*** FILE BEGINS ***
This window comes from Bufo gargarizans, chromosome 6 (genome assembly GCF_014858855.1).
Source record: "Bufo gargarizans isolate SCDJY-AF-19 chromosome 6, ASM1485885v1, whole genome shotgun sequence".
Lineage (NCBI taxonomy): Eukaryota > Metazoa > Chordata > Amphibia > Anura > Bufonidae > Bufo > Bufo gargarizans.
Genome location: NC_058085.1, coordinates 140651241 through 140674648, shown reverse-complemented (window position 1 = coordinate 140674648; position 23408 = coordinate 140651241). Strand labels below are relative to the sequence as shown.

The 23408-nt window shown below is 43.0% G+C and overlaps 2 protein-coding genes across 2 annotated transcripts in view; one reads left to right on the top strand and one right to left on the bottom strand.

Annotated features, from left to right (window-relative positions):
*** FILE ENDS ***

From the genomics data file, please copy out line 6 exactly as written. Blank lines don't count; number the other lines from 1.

Annotated features, from left to right (window-relative positions):